Let me put it bluntly: inflation is a bitch.
Inflation has been dubbed the enemy of the investor. Namely, it will, in the long run, frost the returns that we sweat hat in the coveted stock market.
Well, does that mean that investing is a pointless thing to do? Should I come up with a new topic to blog about?! No way. On the contrary, inflation is one of the main reasons why investing is important.
Okay, ladies, inflation means a weakening of the purchasing power of money, that is, prices rise over time. For example, the money your parents used to buy Saturday candy from a nearby rail in their childhood would make significantly less candy today. With 2% inflation, the purchasing power of money will be halved in 35 years.
And that’s the whole idea of inflation: you get more with the same money today than tomorrow. (Or well, at least more than next year, and especially in 10 years) This is at war with the principles of the saver: save first, then buy. So why on earth does inflation even exist?
Why oh why
Inflation is due to an increase in the supply of money (ie it is more available in the economy). Because of inflation, not all the world’s problems can be solved simply by printing more money. (This my father explained to me when I thought, as an eight-year-old child genius, that I had come up with a way to improve the world.) Monetary politicians aim for 2% annual inflation to get people to keep their shopping pants on their feet and with them in the national economy.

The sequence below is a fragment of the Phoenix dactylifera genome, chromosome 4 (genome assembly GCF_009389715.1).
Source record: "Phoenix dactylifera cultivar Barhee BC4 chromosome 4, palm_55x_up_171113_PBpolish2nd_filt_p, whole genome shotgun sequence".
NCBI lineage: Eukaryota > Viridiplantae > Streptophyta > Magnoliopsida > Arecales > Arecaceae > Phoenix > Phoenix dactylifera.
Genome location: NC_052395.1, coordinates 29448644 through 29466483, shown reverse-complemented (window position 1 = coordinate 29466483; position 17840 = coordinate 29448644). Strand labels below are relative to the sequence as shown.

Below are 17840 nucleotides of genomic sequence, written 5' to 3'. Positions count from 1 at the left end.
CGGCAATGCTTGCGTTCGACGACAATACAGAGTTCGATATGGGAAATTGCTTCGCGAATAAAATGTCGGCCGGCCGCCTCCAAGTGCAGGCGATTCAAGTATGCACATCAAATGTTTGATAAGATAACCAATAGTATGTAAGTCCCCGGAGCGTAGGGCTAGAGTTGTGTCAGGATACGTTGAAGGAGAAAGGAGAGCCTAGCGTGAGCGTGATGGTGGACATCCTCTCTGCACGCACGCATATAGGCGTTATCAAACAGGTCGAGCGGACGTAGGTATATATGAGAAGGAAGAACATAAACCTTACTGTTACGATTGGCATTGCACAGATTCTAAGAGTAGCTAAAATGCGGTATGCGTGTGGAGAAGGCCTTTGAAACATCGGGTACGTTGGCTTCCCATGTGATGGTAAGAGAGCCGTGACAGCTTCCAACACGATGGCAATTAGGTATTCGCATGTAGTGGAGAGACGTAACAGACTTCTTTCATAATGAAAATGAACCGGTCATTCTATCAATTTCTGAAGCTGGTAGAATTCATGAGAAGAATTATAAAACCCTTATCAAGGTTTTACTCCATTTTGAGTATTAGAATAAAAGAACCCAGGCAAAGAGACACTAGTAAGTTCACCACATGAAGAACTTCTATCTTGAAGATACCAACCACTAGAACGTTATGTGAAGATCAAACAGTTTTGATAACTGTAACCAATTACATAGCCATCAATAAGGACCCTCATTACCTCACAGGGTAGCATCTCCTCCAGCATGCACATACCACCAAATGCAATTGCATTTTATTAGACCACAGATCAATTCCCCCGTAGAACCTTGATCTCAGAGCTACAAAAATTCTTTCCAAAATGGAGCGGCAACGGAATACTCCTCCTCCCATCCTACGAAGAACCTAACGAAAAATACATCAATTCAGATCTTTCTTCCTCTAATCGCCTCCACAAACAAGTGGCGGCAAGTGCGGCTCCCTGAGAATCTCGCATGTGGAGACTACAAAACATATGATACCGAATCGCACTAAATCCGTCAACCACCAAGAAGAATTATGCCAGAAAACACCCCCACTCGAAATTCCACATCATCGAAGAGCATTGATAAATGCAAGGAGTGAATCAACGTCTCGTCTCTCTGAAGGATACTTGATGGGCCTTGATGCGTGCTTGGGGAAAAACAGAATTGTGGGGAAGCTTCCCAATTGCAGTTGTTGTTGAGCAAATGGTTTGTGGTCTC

Besides, the opposite of inflation, or deflation, is no better. Deflation is a much rarer phenomenon than inflation, leading to lower prices and stronger purchasing power of money. Although deflation favors us, savers and investors, it is generally seen as a bad thing, as it is associated with lower consumption, falling wages, and unemployment. (That is, to the fact that people generally have less hail.)
To the stock market but
Inflation is, in theory, a good thing for the debtor, as he gets to buy something with borrowed money today that would be more expensive to buy next year. In practice, however, interest rates and wages take account of inflation, with the result that that benefit is reduced and even lost.
Inflation is treated most badly by a saver who sleeps his money in a bank account (or worse, in a mattress). Rule of thumb: if your savings account interest rate is below 2%, you know that money will deteriorate slowly but surely.
So where is it worth keeping that money so that inflation wouldn’t eat it as a dessert? (This was a rhetorical question: on the stock exchange, of course) Of course, inflation must also be taken into account on the stock exchange: even if the average annual return is 8%, after inflation it is only 6%. Or, if you think more positively, it’s still 6%.
And positivity is always worth it.
Alrighty, it had everything from this lot! Give yourself a high five if you learn something new today!